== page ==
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H&M’s sustainability efforts slammed by regulators, labeled “greenwashing” in latest PR disaster



As fashion brands continue to engage in sustainability efforts, scrutiny from environmentally-conscious consumers has also increased. When Burberry announced an unexpected commitment to environmental sustainability, the public was skeptical. People were quick to point out the company incinerated over $38 million in goods less than a year ago. It’s pretty difficult to get away with greenwashing these days. H&M was no exception. The media slammed the company for promoting its Conscious collection with little indication of how it was more sustainable.

H&M’s Conscious Collection

The only information in the public domain about H&M’s Conscious collection is this snippet from its website:

“Our Conscious products contain at least 50% recycled materials, organic materials or TENCEL TM Lyocell material – in fact many contain 100%. Due to technological limitations to ensure product quality and durability there is one exception – the maximum share of recycled cotton we can currently use in a garment is 20%. We are however, working with new innovations to increase this share as soon possible.”

Journalist Katherine Martinko called the description “a joke” and “a prime example of greenwashing.”

But it’s not just media and journalists that aren’t buying H&M sustainability efforts — it’s regulators too.

Regulators Slam H&M

In Norway, an independent governing body called the Consumer Authority (CA) enforces the Marketing Control Act, designed to prevent marketers from misleading customers. Reportedly, the CA is investigating H&M over its sustainability claims related to Conscious.

H&M's Conscious line being investigated for its sustainability claim. Image Credits: H&M
H&M’s Conscious line being investigated for its sustainability claim. Image Credits: H&M

More explicitly, the deputy director general at the CA told Quartz:

“Since H&M are not giving the consumer precise information about why these clothes are labeled Conscious, we conclude that consumers are being given the impression that these products are more ‘sustainable’ than they actually are.”

But these are just suspicions — that’s not enough for the CA to impose fines or sanctions on the company. Apparently, H&M will speak to the CA and “see how [H&M] can be even better at communicating the extensive work” it does, according to company statements.


At the time of this writing, there has been no conclusive evidence that H&M broke any marketing laws. However, the PR snafu that came as a result of H&M’s lack of transparency should be a lesson learned. That is, consumers are more environmentally conscious than ever before and companies can rarely get away with greenwashing anymore.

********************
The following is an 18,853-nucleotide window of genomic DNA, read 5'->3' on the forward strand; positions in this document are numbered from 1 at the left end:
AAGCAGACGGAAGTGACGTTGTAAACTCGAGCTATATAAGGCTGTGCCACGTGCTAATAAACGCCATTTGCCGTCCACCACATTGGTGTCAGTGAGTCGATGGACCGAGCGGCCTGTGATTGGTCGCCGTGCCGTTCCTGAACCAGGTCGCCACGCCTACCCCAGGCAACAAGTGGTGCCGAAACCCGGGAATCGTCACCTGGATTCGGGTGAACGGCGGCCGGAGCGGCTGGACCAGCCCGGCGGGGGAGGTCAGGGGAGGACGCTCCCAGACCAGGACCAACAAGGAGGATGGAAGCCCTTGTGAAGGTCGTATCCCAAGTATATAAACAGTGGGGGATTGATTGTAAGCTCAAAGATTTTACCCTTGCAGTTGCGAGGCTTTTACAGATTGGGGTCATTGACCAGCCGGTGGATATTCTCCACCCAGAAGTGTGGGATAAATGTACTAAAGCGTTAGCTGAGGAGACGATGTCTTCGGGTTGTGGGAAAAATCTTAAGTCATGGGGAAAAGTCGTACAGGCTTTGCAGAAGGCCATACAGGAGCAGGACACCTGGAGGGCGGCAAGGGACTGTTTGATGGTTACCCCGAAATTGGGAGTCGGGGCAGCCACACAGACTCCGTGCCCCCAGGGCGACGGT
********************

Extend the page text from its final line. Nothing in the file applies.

Amazon Prime is convenient, but it’s terrible for the environment



This past Tuesday was Amazon Prime Day, a sale that gives Prime members huge discounts across a variety of items on the site. Unsurprisingly, customers bought — and they bought a lot too. Inc reported that 100 million Prime members purchased over 175 million items site-wide during the Prime day sales, numbers that have Black Friday and Cyber Monday beat.

Though sales like Amazon’s Prime Day are appealing to consumers, the concern regarding how large-scale sales like it impact the environment. An argument can be made for the idea that online shopping is less detrimental to the environment than traditional retail, but this is often untrue.

Amazon Prime’s two-day shipping is highly convenient to consumers, but don’t overlook how the service impacts the environment.

Shopping Online With Amazon Prime Not Necessarily More Sustainable Than Driving to the Store

It is true that shopping online yields a smaller carbon footprint for consumers, comparative to driving to the store in what MIT dubbs “traditional shopping.” However, that’s only true when the consumer doesn’t get rushed delivery, according to Vox.

The idea is that as consumers pile up on rushed delivery, there is an influx of delivery trucks on the road. UC Davis Assistant Professor Miguel Jaller, who studies sustainable transportation systems, corroborated this idea:

“Because some [companies] are offering really fast and rushed deliveries, that disintegrates the consolidation. Every individual is buying more and wanting those goods to be at their home really fast. That creates more vehicles, more traffic, and potentially more emissions.”